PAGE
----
If there's one thing that makes me optimistic about Bloomberg's wind power proposal, it's that it is not front page news, it's front-of-section news. If Bloomberg isn't staking his future on this proposal like he has in the past, that means that there's room for all parties involved to compromise. It even seems from the Times article that Bloomberg is taking the complicated nature of these negotiations in to account, seeing himself as just getting the ball rolling.

Ultimately, though, alternative power farming is going to depend on the man himself. If Bloomberg's learned the lessons of the mistakes he's made in the past, he has the potential to leave an environmental legacy that New Yorkers can just make out off their beaches and on their skyscrapers and be proud of. Otherwise, we'll once again just have to wait for someone who knows both how to lead and how to listen.

ribble's Guide to the Holidays

January 1
New Year's Day
Break as many of last night's resolutions as possible. Sober up. If already sober, wait out hangover. Shower. Take it easy.

January 27
My Birthday
Perfectly placed just long enough after Christmas that people are no longer burnt out on gift-giving, my birthday is one of my favorite days of the year. I look back on the past year, see how far I've gone, and then take all my friends out for dinner so they can meet each other, get wasted and tell me what they really think of me.

Having all these people who like me together in one place is also a very important opportunity to impress girls.

Also in January
Superbowl Sunday
The one day of the year where I can pretend I care about not only football but also commercials. Also one of the few times where everyone in America admits the importance of both snacks and beer simultaneously.

February 14
Valentine's Day
Is there any other holiday with such a rich contrast between two arbitrarily distinct groups of people? Valentine's Day is either all romance and flowers or all sucking and suck worthiness. Either I have a girlfriend on this one day of the year or I don't. I don't see why we've all got to get so worked up about it.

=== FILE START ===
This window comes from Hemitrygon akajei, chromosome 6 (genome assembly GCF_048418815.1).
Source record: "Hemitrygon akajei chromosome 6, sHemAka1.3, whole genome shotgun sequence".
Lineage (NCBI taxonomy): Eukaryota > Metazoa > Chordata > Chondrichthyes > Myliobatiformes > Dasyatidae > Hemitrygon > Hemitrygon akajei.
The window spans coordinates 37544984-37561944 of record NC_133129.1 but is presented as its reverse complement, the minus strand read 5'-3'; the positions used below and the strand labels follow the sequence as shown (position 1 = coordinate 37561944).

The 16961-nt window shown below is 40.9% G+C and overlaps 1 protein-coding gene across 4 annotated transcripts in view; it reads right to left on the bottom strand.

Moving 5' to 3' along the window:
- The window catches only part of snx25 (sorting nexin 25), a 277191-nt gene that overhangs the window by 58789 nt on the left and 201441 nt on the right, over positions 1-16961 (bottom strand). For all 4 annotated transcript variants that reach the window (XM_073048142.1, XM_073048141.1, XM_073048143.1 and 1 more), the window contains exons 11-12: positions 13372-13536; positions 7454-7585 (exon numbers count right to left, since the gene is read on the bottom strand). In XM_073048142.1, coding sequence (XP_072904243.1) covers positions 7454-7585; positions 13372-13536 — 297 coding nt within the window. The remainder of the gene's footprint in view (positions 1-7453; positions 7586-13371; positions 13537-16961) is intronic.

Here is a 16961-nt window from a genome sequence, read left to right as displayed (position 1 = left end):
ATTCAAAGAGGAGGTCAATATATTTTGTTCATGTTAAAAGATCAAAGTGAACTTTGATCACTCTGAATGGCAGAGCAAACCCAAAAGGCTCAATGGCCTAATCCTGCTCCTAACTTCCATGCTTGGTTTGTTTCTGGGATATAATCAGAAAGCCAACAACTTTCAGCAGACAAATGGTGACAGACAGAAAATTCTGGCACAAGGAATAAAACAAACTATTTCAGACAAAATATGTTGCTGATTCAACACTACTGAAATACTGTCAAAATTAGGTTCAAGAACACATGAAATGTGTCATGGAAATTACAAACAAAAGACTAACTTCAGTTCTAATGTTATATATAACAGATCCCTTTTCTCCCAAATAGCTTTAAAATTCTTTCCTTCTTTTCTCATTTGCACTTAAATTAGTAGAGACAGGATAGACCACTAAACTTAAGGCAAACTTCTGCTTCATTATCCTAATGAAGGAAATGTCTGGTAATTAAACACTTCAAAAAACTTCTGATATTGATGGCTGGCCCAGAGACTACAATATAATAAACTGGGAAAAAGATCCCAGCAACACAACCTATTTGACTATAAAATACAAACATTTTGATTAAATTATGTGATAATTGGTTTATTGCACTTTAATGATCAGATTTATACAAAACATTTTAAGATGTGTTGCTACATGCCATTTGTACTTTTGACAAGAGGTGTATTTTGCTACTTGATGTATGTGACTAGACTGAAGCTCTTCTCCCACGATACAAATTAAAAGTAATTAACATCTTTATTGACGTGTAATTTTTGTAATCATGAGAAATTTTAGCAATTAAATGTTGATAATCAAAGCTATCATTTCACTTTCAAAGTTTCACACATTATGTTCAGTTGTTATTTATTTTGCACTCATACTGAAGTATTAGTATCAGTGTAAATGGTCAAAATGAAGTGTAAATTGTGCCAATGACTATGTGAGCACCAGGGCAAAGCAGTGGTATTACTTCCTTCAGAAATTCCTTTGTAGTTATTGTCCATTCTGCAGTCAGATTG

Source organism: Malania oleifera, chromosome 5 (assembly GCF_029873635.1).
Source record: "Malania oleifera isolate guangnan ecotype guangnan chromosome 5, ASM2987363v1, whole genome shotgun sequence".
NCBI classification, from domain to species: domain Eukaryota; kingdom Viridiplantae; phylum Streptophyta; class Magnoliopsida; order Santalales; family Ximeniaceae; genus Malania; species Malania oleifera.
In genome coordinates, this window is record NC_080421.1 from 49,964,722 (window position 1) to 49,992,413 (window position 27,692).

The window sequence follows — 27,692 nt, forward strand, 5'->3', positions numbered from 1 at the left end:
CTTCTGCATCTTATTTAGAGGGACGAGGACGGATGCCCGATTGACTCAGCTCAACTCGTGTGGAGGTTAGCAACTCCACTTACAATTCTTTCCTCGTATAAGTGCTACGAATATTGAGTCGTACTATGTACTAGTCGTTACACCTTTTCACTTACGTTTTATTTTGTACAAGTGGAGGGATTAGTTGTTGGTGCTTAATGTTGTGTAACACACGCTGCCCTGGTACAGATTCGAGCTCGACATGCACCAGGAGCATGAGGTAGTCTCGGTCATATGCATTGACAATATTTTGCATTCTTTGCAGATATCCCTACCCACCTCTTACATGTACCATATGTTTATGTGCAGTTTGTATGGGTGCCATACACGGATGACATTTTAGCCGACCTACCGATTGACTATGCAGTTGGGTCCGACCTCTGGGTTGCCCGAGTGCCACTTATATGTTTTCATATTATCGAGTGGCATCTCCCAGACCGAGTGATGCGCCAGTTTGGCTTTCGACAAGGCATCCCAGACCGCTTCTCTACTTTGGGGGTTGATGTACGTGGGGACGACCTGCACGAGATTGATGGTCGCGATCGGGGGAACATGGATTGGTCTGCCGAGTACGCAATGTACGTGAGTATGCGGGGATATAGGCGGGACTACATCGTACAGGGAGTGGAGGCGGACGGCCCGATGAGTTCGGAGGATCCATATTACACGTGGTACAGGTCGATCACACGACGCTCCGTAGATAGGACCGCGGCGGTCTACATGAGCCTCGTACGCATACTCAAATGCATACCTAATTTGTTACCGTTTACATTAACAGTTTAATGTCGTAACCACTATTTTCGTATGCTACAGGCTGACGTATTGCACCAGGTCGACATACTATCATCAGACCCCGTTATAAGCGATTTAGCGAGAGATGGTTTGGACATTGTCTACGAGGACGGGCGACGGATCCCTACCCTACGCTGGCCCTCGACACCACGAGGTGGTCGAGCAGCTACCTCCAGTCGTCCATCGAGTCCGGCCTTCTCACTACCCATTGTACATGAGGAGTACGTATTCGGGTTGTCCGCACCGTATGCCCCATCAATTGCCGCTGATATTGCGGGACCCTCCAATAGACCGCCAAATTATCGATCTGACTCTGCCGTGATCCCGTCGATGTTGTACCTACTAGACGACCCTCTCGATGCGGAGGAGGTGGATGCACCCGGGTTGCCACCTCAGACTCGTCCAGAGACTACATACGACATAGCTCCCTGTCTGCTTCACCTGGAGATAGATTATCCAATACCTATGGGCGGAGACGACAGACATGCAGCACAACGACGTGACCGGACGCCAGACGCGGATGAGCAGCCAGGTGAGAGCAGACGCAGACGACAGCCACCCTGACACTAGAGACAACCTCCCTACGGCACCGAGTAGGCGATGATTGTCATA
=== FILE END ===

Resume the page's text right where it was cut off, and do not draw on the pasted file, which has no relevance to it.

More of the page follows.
March 17
St. Patrick's Day
Okay - best St. Patrick's Day ever: My gigantic Irish friend Ben, an errant Canadian and I stagger across the fields of South Wales with a half bottle of Bailey's (having drunk the other half). In New York City, though, this is basically a bar holiday. I am a man who simply does not go to a lot of bars.

Mid April
Fiesta is a week-long San Antonio party that comes just before it gets too hot to do anything in San Antonio.

Fiesta used to be great when I was a kid because all our friends across the city would come down to my neighborhood for the King William Fair.

I went back recently and got to see Fiesta as the adults saw it - crowded and exhausting (although the parade was still awesome). Oh, well. You need to eat at least one funnel cake a year, may as well be here.

March 20-ish
First Day of Spring
In New York City on the first day of Spring, everything is beautiful and perfect in the world. Here's not one but three excellent songs about this particular season in this particular city: Jonathan Richman's "Springtime in New York", Jonathan Coulton's First of May, and, of course, the classic How About You? Woo, Spring.

Memorial Day / Labor Day
Because it was always hot in Texas regardless of "season," I am just now becoming acquainted with the value of the beach-going Holidays. As a result, I always get these two bookends mixed up.

July 4
4th (July)
The success of this holiday depends entirely on one's ability to get a good angle to see fireworks. Sometimes it helps to bring your own.

October 31